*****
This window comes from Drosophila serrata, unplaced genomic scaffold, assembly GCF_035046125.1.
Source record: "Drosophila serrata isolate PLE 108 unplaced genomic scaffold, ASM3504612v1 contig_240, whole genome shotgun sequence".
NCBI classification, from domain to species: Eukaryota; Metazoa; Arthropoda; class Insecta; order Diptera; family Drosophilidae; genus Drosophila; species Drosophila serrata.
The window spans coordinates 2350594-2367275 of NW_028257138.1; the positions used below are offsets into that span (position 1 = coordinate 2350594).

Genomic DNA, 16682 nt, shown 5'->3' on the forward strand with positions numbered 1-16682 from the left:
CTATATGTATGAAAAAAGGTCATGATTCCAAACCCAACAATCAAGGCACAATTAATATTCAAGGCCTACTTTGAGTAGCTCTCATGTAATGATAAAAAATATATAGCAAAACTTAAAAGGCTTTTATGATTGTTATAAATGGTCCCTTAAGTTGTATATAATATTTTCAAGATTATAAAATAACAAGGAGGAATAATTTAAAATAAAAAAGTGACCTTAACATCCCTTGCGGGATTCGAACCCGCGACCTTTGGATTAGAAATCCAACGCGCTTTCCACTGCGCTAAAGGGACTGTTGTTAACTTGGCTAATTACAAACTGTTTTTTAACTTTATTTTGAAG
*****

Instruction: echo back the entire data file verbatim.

This window comes from Drosophila serrata, unplaced genomic scaffold, assembly GCF_035046125.1.
Source record: "Drosophila serrata isolate PLE 108 unplaced genomic scaffold, ASM3504612v1 contig_240, whole genome shotgun sequence".
NCBI classification, from domain to species: Eukaryota; Metazoa; Arthropoda; class Insecta; order Diptera; family Drosophilidae; genus Drosophila; species Drosophila serrata.
The window spans coordinates 2350594-2367275 of NW_028257138.1; the positions used below are offsets into that span (position 1 = coordinate 2350594).

Genomic DNA, 16682 nt, shown 5'->3' on the forward strand with positions numbered 1-16682 from the left:
CTATATGTATGAAAAAAGGTCATGATTCCAAACCCAACAATCAAGGCACAATTAATATTCAAGGCCTACTTTGAGTAGCTCTCATGTAATGATAAAAAATATATAGCAAAACTTAAAAGGCTTTTATGATTGTTATAAATGGTCCCTTAAGTTGTATATAATATTTTCAAGATTATAAAATAACAAGGAGGAATAATTTAAAATAAAAAAGTGACCTTAACATCCCTTGCGGGATTCGAACCCGCGACCTTTGGATTAGAAATCCAACGCGCTTTCCACTGCGCTAAAGGGACTGTTGTTAACTTGGCTAATTACAAACTGTTTTTTAACTTTATTTTGAAG